Sometimes you stumble upon a fascinating fandom, dip a tentative toe into their murky waters and then seize up in uncertainty, unsure if you’re ready for the plunge. Maybe it’s the world of Persona or a MOBA but for me it was Fire Pro Wrestling. A couple years ago I picked up Fire Pro Wrestling Returns because it was a PlayStation 2 game with sprites and that seemed uncommon. I’d heard the name and seen some scuzzy VHS dubs of Japanese wrestling in the 90’s but that was all the exposure I had. Bewildered by the game’s complex mechanics I turned to the internet and that’s when my toe hit the chilly surface of the Fire Pro waters.
First appearing in 1989 and with a library of 30+ titles steeped in the mystery of Japanese Pro Wrestling — saying nothing of the fan communities that have grown around them — I found myself frozen. “It wasn’t a lake,” I repeated the words of Alan Wake, “it was an ocean.” I shied away and haven’t invested myself in the game since but every now and then I think about the series. So when I was perusing Bandcamp last week and saw Fire Pro M: Volume One I couldn’t help but take a tentative look inside.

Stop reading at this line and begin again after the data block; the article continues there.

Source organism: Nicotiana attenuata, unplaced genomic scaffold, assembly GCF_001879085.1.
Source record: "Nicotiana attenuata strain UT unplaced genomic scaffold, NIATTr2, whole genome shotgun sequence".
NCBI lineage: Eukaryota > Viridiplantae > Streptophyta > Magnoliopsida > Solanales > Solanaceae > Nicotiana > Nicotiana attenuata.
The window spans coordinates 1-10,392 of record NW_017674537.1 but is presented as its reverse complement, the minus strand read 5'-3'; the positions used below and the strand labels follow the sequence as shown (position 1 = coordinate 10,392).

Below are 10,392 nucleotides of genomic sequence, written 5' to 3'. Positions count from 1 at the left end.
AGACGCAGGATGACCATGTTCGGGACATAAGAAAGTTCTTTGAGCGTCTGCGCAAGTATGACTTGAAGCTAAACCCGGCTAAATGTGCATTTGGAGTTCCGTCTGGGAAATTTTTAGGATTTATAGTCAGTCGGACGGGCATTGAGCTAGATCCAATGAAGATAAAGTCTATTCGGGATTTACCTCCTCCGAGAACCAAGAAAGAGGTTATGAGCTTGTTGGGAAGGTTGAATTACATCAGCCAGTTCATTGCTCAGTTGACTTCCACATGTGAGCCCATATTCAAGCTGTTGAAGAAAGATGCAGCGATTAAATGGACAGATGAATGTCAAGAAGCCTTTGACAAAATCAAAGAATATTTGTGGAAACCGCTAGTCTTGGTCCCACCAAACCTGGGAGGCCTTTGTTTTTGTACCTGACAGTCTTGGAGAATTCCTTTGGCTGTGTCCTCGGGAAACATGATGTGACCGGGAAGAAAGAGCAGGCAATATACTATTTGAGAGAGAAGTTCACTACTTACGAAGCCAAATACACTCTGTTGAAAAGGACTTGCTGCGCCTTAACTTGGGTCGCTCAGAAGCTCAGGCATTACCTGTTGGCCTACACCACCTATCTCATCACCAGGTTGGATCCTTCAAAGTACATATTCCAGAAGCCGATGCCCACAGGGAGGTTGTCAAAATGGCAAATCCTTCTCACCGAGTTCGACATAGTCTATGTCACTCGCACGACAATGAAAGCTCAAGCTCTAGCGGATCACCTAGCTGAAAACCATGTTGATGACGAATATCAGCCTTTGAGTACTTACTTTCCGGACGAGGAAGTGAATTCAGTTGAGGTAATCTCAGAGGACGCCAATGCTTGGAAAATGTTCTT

The album is a re-release of a 2009 collaboration from various Fire Pro communities and boldly states that it’s “for Japanese wrestling game enthusiasts by Japanese wrestling game enthusiasts”. Despite that warning and the numerous names I’d not heard of — SonnyBone, Jason Blackhart, DJKM, RapidFire, Wackydeli, R’lyeh Liberation Front, OctoberRaven, Wonderland — I continued listening. I don’t think I understand Fire Pro any better but I’ve now spent more time with this album than any of the games in the franchise and think it’s worth a listen: fan, fanatic or not.